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alar

alar The first lateral protosepta (see SEPTUM) on either side of the cardinal septum. The term is used in descriptions of the septal development of the rugose corals (Rugosa), and may also be applied to fossulae which occur in a similar position.

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alar

a·lar / ˈālər/ • adj. chiefly Zool. of or relating to a wing or wings. ∎  Anat. winglike or wing-shaped. ∎  Bot. another term for axillary.

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Alar

A·lar / ˈāˌlär/ • n. trademark for daminozide.

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Alar

Alar •verglas • Alar • Mylar • foulard •hoopla

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Alar

Alar


Alar is the trade name for the chemical compound daminozide, manufactured by the Uniroyal Chemical Company. The compound has been used since 1968 to keep apples from falling off trees before they are ripe and to keep them red and firm during storage. As late as the early 1980s, up to 40% of all red apples produced in the United States were treated with Alar.

In 1985, the Environmental Protection Agency (EPA) found that UDMH (N,N-dimethylhydrazine), a compound produced during the breakdown of daminozide, was a carcinogen . UDMH was routinely produced during the processing of apples, as in the production of apple juice and apple sauce, and the EPA suggested a ban on the use of Alar by apple growers. An outside review of the EPA studies, however, suggested that they were flawed, and the ban was not instituted. Instead, the agency recommended that Uniroyal conduct further studies on possible health risks from daminozide and UDMH.

Even without a ban, Uniroyal felt the impact of the EPA's research well before its own studies were concluded. Apple growers, fruit processors, legislators, and the general public were all frightened by the possibility that such a widely used chemical might be carcinogenic. Many growers, processors, and store owners pledged not to use the compound nor to buy or sell apples on which it had been used. By 1987, sales of Alar had dropped by 75%.

In 1989, two new studies again brought the subject of Alar to the public's attention. The consumer research organization Consumers' Union found that, using a very sensitive test for the chemical, 11 of 20 red apples they tested contained Alar. In addition, 23 of 44 samples of apple juice tested contained detectable amounts of the compound. The Natural Resources Defense Council (NRDC) announced their findings on the compound at about the same time. The NRDC concluded that Alar and certain other agricultural chemicals pose a threat to children about 240 times higher than the one-in-a-million risk traditionally used by the EPA to determine the acceptability of a product used in human foods.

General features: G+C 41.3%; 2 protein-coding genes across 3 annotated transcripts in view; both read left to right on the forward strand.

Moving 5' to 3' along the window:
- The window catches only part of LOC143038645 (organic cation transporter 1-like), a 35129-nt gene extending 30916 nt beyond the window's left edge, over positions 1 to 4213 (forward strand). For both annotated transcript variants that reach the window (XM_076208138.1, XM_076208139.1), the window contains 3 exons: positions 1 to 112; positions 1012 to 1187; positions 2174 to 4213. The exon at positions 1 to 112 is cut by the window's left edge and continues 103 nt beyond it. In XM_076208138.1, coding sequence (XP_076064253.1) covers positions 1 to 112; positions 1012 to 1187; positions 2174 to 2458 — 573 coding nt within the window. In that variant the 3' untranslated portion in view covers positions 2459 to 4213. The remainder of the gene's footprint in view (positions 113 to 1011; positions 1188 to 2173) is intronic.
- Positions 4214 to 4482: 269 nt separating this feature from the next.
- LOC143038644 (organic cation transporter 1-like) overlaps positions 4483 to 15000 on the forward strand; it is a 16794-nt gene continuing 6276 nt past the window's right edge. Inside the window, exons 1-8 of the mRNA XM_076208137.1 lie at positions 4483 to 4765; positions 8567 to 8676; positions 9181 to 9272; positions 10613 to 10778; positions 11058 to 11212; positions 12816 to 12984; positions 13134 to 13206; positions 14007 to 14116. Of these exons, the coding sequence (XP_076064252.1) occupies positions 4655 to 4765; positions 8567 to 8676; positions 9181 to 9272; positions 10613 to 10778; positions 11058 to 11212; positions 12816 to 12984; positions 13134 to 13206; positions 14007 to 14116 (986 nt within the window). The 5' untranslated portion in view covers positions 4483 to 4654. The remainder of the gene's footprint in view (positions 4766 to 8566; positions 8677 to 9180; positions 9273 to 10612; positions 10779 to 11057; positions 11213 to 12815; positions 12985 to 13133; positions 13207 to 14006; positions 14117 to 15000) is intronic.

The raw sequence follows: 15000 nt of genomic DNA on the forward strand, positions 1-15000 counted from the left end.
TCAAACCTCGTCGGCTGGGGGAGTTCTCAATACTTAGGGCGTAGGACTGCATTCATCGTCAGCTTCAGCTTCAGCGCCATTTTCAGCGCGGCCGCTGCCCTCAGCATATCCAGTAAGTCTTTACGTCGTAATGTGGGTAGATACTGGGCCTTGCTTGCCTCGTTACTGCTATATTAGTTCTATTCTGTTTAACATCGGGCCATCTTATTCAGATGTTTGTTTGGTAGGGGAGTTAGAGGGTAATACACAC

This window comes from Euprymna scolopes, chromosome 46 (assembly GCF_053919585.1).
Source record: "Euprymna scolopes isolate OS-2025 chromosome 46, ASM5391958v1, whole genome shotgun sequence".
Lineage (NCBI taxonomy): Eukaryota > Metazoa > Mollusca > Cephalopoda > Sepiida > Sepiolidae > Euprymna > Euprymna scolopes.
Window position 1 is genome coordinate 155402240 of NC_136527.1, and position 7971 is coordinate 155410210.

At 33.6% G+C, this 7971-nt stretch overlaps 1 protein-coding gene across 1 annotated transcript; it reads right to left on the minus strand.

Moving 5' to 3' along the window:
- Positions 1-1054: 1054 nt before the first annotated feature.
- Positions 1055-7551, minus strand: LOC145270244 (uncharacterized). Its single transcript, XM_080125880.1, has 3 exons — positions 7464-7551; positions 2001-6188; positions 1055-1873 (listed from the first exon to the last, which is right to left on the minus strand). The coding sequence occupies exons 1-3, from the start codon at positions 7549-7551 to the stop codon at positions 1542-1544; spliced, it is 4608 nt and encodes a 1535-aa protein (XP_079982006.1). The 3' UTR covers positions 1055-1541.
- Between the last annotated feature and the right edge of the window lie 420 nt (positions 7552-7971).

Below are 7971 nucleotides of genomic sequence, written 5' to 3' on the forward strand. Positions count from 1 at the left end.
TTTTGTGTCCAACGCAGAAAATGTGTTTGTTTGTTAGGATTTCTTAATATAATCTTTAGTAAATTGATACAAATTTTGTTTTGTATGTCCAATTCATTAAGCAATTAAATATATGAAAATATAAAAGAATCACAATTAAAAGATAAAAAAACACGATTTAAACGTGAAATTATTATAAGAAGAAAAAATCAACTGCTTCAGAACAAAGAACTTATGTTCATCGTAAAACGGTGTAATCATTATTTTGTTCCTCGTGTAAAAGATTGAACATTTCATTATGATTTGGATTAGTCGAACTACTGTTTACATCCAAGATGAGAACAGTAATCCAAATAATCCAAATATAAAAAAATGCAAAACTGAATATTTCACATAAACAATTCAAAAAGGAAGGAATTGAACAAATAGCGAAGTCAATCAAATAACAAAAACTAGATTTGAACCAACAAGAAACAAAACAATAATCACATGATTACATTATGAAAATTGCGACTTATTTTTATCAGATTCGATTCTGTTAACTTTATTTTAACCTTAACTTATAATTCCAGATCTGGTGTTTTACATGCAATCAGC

The studies by the NRDC and the Consumers' Union created a panic among consumers, apple growers, and apple processors. Many stores removed all apple products from their shelves, and some growers destroyed their whole crop of apples. The industry suffered millions of dollars in damage. Representatives of the apple industry continued to question how much of a threat Alar truly posed to consumers, claiming that the carcinogenic risks identified by the EPA, NRDC, and Consumers' Union were greatly exaggerated. But in May of that same year, the EPA announced interim data from its most recent study, which showed that UDMH caused blood-vessel tumors in mice. The agency once more declared its intention to ban Alar, and within a month, Uniroyal announced it would end sales of the compound in the United States.

[David E. Newton ]


RESOURCES

PERIODICALS

"Alar: Not Gone, Not Forgotten." Consumer Reports 52 (May 1989): 288292.

Roberts, L. "Alar: The Numbers Game." Science 243 (17 March 1989): 1430.

. "Pesticides and Kids." Science 243 (10 March 1989): 12801281.

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